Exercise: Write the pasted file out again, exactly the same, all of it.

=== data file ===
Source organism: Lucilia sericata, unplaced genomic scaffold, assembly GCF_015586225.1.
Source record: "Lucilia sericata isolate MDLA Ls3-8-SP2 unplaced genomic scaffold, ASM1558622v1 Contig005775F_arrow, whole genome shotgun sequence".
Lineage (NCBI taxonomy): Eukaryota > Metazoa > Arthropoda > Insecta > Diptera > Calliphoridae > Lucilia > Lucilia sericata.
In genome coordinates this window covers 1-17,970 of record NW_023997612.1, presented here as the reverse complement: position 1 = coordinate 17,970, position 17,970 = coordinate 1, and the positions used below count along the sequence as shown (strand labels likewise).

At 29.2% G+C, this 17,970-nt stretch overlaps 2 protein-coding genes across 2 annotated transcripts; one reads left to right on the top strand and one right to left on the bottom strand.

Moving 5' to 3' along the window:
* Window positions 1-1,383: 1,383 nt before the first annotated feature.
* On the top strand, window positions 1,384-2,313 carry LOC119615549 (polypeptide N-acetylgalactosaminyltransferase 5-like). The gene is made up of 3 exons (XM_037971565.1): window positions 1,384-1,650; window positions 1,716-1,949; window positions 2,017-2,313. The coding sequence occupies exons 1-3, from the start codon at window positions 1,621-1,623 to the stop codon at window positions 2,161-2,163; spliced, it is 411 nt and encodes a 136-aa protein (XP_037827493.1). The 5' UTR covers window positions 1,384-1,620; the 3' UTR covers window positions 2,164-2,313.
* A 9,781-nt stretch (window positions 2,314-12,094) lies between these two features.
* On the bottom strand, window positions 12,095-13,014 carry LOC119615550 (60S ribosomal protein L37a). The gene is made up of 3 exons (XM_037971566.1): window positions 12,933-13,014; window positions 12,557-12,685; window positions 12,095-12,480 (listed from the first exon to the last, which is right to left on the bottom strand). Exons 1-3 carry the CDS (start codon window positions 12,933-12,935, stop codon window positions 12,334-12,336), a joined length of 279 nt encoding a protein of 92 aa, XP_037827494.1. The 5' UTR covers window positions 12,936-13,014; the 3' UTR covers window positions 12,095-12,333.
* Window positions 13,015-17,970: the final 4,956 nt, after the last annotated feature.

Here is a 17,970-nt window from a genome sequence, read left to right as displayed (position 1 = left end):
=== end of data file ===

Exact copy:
Source organism: Lucilia sericata, unplaced genomic scaffold, assembly GCF_015586225.1.
Source record: "Lucilia sericata isolate MDLA Ls3-8-SP2 unplaced genomic scaffold, ASM1558622v1 Contig005775F_arrow, whole genome shotgun sequence".
Lineage (NCBI taxonomy): Eukaryota > Metazoa > Arthropoda > Insecta > Diptera > Calliphoridae > Lucilia > Lucilia sericata.
In genome coordinates this window covers 1-17,970 of record NW_023997612.1, presented here as the reverse complement: position 1 = coordinate 17,970, position 17,970 = coordinate 1, and the positions used below count along the sequence as shown (strand labels likewise).

At 29.2% G+C, this 17,970-nt stretch overlaps 2 protein-coding genes across 2 annotated transcripts; one reads left to right on the top strand and one right to left on the bottom strand.

Moving 5' to 3' along the window:
* Window positions 1-1,383: 1,383 nt before the first annotated feature.
* On the top strand, window positions 1,384-2,313 carry LOC119615549 (polypeptide N-acetylgalactosaminyltransferase 5-like). The gene is made up of 3 exons (XM_037971565.1): window positions 1,384-1,650; window positions 1,716-1,949; window positions 2,017-2,313. The coding sequence occupies exons 1-3, from the start codon at window positions 1,621-1,623 to the stop codon at window positions 2,161-2,163; spliced, it is 411 nt and encodes a 136-aa protein (XP_037827493.1). The 5' UTR covers window positions 1,384-1,620; the 3' UTR covers window positions 2,164-2,313.
* A 9,781-nt stretch (window positions 2,314-12,094) lies between these two features.
* On the bottom strand, window positions 12,095-13,014 carry LOC119615550 (60S ribosomal protein L37a). The gene is made up of 3 exons (XM_037971566.1): window positions 12,933-13,014; window positions 12,557-12,685; window positions 12,095-12,480 (listed from the first exon to the last, which is right to left on the bottom strand). Exons 1-3 carry the CDS (start codon window positions 12,933-12,935, stop codon window positions 12,334-12,336), a joined length of 279 nt encoding a protein of 92 aa, XP_037827494.1. The 5' UTR covers window positions 12,936-13,014; the 3' UTR covers window positions 12,095-12,333.
* Window positions 13,015-17,970: the final 4,956 nt, after the last annotated feature.

Here is a 17,970-nt window from a genome sequence, read left to right as displayed (position 1 = left end):